Phil Kelly and the NW Prevailing Winds; Eric Essix and the Night Flight Big Band; University of North Texas Two O'Clock Lab Band
Maria Schneider composed the sinuous "Dance You Monster to My Soft Song" (solos by Hornbeck and Shields), while Vern Sielert arranged Herbie Hancock's Bobby Timmons-inspired "Driftin'" and Don Menza wrote the volcanic finale, "Sambandrea Swing," which was introduced by drummer Louie Bellson's orchestra on the album Dynamite! The engaging solos on "Driftin'" are by Verastegui, trumpeter Dan Cron and tenor Matt Morey, on "Blues" by Shields, Cron, Verastegui, baritone Sarah Roberts, tenor Ben Bohorquez and trombonists Hiroshi Wada, Kevin Hicks and Nick Wlodarczyk, on "Sambandrea Swing" by Bohorquez, Shields, Hicks, drummer Sean Jones and percussionist Matt Hurley.
In a world of rapid and often bewildering change, it's good to know that there are some thingssuch as the primacy of the various jazz ensembles at the University of North Texasthat one can always count on. With Too Two, the Two O'Clock Lab Band adds one more impressive chapter to the enduring legacy.
Lasse Lindgren Constellations
In the Mood for Standards
Swedish trumpeter Lasse Lindgren's Constellations number three: BC (Big Constellation), HBC (Hip Bop Constellation) and QC (Quartet Constellation), each of which is heard from on Lindgren's colorful yet curiously named album, In the Mood for Standards. Curiously named, as the appellation rests in part on the definition of "standard." While many of the tunes here qualify as such, it is a stretch to include Herbie Hancock's "Watermelon Man," Toots Thielemans' "Bluesette," Dizzy Gillespie's "A Night in Tunisia" or even Duke Ellington's "It Don't Mean a Thing" among them, engaging as they may be. Jazz standards, certainly, but by no means all-embracing evergreens such as "Summertime," "Body and Soul," "In the Mood" or any of Lindgren's other choices. To be fair, Lindgren does define every song presented here as a "jazz standard," but omits the word "jazz" from the album's title.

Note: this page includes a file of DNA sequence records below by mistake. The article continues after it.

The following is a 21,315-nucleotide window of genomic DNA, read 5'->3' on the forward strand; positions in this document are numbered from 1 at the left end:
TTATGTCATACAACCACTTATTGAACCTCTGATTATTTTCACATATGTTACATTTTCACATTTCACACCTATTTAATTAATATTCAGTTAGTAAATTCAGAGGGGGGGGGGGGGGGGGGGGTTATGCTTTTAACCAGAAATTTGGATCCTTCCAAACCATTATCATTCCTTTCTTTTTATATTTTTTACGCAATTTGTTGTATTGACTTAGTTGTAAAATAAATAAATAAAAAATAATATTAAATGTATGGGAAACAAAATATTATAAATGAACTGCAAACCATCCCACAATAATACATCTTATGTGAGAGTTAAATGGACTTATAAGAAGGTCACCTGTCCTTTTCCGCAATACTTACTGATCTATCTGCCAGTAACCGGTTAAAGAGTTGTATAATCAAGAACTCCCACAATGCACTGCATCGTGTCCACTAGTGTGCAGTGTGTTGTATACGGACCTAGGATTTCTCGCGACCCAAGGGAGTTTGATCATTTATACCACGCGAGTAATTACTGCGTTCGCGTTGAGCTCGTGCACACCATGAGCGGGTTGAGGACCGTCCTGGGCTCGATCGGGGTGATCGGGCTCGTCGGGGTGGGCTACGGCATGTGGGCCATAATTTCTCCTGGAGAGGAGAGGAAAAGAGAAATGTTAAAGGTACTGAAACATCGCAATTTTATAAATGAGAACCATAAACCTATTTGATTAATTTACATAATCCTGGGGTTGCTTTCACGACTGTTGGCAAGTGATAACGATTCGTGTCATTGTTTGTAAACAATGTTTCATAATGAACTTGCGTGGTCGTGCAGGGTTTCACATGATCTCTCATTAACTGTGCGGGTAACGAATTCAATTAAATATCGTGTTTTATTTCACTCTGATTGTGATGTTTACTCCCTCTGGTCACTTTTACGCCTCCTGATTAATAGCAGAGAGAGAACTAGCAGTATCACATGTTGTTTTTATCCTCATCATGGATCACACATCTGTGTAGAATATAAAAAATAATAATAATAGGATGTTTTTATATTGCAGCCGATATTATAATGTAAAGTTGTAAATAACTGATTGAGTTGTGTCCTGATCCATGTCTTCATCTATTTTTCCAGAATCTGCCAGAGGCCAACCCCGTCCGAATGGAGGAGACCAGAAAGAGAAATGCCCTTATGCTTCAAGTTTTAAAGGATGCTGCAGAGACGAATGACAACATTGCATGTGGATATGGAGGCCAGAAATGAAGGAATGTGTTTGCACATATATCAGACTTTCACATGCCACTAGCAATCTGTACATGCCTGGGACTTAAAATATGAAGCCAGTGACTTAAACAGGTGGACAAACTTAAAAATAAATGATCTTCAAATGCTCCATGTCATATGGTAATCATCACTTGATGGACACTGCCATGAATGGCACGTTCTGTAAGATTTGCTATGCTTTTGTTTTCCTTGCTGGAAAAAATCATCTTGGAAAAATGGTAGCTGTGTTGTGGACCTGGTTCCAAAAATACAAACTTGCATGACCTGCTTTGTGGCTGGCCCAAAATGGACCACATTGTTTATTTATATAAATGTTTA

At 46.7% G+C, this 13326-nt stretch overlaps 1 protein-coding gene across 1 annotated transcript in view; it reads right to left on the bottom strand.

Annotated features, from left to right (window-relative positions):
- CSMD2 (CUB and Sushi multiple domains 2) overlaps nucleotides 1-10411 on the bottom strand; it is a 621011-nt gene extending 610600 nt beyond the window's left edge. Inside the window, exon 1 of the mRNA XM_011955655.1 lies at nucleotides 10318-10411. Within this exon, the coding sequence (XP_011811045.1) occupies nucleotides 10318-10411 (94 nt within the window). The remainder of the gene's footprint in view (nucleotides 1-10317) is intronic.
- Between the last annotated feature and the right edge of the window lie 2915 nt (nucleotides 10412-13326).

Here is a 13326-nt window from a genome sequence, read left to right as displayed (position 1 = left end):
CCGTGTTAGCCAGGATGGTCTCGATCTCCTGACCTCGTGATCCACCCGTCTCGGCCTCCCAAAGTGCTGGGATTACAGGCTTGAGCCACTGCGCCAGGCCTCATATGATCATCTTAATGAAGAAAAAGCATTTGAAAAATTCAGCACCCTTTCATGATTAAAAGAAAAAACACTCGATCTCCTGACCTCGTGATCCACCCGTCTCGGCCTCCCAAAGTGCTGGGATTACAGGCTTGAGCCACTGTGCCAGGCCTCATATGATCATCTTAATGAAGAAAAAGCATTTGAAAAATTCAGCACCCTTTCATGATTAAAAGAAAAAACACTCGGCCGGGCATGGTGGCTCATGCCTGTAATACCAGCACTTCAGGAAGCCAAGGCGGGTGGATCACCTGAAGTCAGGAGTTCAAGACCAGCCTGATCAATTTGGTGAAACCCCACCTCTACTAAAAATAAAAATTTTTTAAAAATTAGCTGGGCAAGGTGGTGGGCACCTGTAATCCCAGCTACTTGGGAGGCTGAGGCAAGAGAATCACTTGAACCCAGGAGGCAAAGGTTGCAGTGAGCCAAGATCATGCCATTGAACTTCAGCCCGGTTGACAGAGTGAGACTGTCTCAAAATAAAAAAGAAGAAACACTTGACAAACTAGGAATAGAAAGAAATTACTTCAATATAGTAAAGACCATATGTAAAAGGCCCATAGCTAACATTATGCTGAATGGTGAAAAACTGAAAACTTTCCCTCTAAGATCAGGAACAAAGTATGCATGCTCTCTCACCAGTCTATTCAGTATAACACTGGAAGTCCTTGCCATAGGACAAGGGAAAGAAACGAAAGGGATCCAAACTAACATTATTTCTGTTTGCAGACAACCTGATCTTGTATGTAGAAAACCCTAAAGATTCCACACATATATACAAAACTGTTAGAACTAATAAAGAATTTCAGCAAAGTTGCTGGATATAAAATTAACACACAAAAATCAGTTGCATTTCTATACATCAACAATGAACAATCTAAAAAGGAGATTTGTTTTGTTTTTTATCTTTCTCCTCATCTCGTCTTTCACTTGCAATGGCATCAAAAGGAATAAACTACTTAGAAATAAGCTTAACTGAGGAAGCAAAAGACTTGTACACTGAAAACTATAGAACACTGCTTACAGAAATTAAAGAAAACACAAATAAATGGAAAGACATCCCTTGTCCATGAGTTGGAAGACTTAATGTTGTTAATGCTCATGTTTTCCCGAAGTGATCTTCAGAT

Be that as it may, each number is adeptly performed, whether by the Big Constellation ("Watermelon Man," "It's You or No One," "It Don't Mean a Thing," "Nature Boy," "In the Mood"), Hip Bop Constellation ("Summertime," "Tunisia," "Puttin' on the Ritz") or Quartet Constellation ("Bluesette," "Body and Soul," "All of Me"). For those who are curious, the Hip Bop Constellation is either a sextet or septet, as two drummers (Goran Kroon, David Sundby) are listed, and may or may not play in unison.
As for Lindgren's trumpet style, there's no gainsaying its provenance, as the album is dedicated to one of his principal role models, Maynard Ferguson. While Lindgren can certainly scream like Maynard, he has admirable technique and splendid jazz chops as well, brandishing them at every tempo from laid-back ("Summertime," "Body and Soul," "Nature Boy") to lively ("It's You or No One," "It Don't Mean a Thing," "Puttin' on the Ritz"). If the preference in this quarter leans toward the "popular" standards, that is purely a matter of personal taste, and no indictment of the over-all performance.
Lindgren isn't the only soloist. Others who stir the senses include trombonists Marcus Ahlberg, Jacob Sollerman and Niclas Rydh, alto saxophonist Joakim Rolandsson, tenor Tomas Jonsson, baritone Alberto Pinton and pianist Tommy Kotter (BC), tenor Bjorn "Skane" Cedergren, guitarist Johan Oijen, pianist Daniel Nolgard, bassist Peter Jansson and drummers Kroon and Sundby (HBC), Kotter, Jansson and Sundby (QC). While not every arrangement hits the mark, the various writers must be given an "r" for resourcefulness. The best charts are Lindgren's "Bluesette" and "All of Me," Nolgard's "It's You or No One" and "It Don't Mean a Thing." Lief Halld'en's "In the Mood" starts with promise but can't preserve the mood and ends in chaos.
In sum, an earnest albeit uneven enterprise, enlivened throughout by Lindgren's superlative trumpet and flugel.
Yolanda Duke with the Tito Puente Orchestra
Even though "El Rey," the master timbalero and bandleader Tito Puente, is no longer with us, his explosive Latin ensemble soldiers on, ably supporting vocalist Yolanda Duke on Many Moods, the orchestra's first recording since Puente's passing in May 2000.
Duke, who sang with Puente's band from the early 1980s onward, is charming on standards by Cole Porter, the Gershwins, Errol Garner, Rodgers and Hart, and Harold Arlen / Johnny Mercer, even more so on three Latin sketches and a similar number of original compositions by Domenico Modugno, Neil Sedaka and Stevie Wonder. Duke's strong, clear voice is slightly accented, her rhythmic approach decidedly Latin, a tendency that is indelibly underscored by the formidable Puente orchestra.